Life gets busy. I’m sure you understand that. Some days I am not quite sure which end is up. Which can be problematic if you need to walk anywhere.
My life is at times filled with notes and ideas for this space that get filed away and not acted upon, for whatever reason. I’m hoping that many of those ideas, some a few years old now, will make it online in the next couple of months. Today’s post was written in January 2018. I have no idea why I didn’t use it then – I can only presume something more pressing came up. Today there are still more pressing subjects, but I decided I was going to go with this one anyway. That is all part of the randomness of this space.
I first saw the poster for the concert a month ago (December 2017). I won’t be attending.
It’s not that I don’t know any of the performers, though that would be a factor. And it’s not just that I don’t have a way to get there. Okay, maybe it is both.
What it isn’t is a rejection of the cause. I’d go to an anti-nuclear concert if I was a fan of whomever was performing. I would enjoy the music and just tune out those speaking as being informed more by emotion than argument.
Nuclear power development has been stalled in Canada for decades. There hasn’t been a new reactor built in more than 20 years, despite nuclear being a safe, reliable and environmentally friendly power source. Activists would argue with that, but it seems to me the Canadian nuclear industry’s track record speaks for itself. I know they’re have been problems, but no major incidents in my lifetime. I used to live downstream from Chalk River, site of Canada’s oldest nuclear plant. Even with the occasional spill, I never worried about the quality of my drinking water. Nuclear has always seemed to me to be a safe energy source.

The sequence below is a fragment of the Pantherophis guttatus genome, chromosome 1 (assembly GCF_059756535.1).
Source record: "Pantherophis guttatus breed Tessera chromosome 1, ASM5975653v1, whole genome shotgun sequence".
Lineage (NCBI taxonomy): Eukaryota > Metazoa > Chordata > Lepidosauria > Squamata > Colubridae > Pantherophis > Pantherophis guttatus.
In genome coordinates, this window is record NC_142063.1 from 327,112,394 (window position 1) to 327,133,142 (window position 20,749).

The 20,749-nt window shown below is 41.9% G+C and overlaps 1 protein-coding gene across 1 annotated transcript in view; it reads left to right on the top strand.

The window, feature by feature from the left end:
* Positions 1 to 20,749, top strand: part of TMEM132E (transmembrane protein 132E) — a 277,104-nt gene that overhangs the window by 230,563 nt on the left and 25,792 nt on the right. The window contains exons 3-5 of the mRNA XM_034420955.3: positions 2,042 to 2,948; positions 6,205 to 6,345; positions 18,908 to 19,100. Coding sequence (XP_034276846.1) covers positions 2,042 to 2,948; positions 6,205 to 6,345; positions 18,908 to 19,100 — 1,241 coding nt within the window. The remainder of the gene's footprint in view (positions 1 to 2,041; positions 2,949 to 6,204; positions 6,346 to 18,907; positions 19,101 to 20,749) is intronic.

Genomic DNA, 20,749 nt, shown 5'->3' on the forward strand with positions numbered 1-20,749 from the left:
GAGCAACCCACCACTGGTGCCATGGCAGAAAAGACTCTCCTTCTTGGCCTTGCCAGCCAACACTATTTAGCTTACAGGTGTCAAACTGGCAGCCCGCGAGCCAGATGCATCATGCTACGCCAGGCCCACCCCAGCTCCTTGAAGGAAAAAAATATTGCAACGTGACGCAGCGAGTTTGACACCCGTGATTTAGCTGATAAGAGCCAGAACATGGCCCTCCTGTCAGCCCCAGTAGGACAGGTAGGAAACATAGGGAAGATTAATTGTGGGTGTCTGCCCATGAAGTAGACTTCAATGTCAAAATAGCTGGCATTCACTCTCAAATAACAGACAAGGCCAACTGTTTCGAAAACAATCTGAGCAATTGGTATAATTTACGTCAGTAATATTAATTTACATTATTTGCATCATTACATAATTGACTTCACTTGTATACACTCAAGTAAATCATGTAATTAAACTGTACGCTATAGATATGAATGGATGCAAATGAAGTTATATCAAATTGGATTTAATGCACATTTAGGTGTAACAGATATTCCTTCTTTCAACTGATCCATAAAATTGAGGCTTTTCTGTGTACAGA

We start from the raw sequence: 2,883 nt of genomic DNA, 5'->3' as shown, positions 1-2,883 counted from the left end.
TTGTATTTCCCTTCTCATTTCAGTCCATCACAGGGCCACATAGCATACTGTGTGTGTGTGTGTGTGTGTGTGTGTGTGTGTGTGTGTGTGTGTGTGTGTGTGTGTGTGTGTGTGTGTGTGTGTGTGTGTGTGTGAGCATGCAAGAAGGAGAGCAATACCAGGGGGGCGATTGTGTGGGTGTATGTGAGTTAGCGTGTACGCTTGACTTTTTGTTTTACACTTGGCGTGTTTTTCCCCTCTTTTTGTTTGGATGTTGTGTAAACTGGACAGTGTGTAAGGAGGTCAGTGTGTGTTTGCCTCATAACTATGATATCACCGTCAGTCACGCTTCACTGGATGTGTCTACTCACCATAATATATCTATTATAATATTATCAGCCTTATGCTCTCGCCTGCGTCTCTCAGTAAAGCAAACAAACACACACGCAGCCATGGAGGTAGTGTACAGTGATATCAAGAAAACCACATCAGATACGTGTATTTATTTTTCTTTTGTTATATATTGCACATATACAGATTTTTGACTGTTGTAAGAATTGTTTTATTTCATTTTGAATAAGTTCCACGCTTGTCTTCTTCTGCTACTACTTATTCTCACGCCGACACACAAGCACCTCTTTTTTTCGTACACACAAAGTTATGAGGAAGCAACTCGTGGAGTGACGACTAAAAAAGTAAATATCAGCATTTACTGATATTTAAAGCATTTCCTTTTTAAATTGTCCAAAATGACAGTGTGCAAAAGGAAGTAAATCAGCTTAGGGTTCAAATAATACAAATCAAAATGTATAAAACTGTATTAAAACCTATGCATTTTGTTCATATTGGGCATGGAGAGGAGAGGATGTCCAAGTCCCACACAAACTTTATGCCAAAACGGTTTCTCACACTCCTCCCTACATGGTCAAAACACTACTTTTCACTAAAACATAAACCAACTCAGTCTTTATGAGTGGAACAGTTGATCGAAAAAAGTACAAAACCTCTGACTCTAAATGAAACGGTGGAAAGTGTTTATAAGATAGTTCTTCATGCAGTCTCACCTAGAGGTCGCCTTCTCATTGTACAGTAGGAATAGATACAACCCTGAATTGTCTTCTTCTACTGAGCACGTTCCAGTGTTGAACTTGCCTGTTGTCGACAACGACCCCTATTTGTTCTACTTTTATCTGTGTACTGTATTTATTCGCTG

I get the impression the situation in Germany is about the same, though Germany gets a greater percentage of its electricity from nuclear power plants. I don’t remember ever hearing of a German nuclear accident.
Yet there is a strong anti-nuclear movement here, much bigger than its Canadian counterpart. To me it doesn’t make much sense. Energy options are limited here, and costs are high enough to make Ontario’s high energy costs seem cheap. So why are so many people opposed to nuclear power?
Can it be a confusion between nuclear energy and nuclear weapons? Are people really so uninformed? Or is there something I don’t know about nuclear power here that I need to learn?
Since I don’t speak German, and since I am not going to the concert, I may never know.
Turns out I could find out a few things without knowing German. I read about the situation here and discovered that he nearby plant, subject of the protest, will be closed next year due to safety concerns. Mind you, you would think if there really were safety concerns there would be an immediate closure, not matter the disruption. I wonder how much is politics?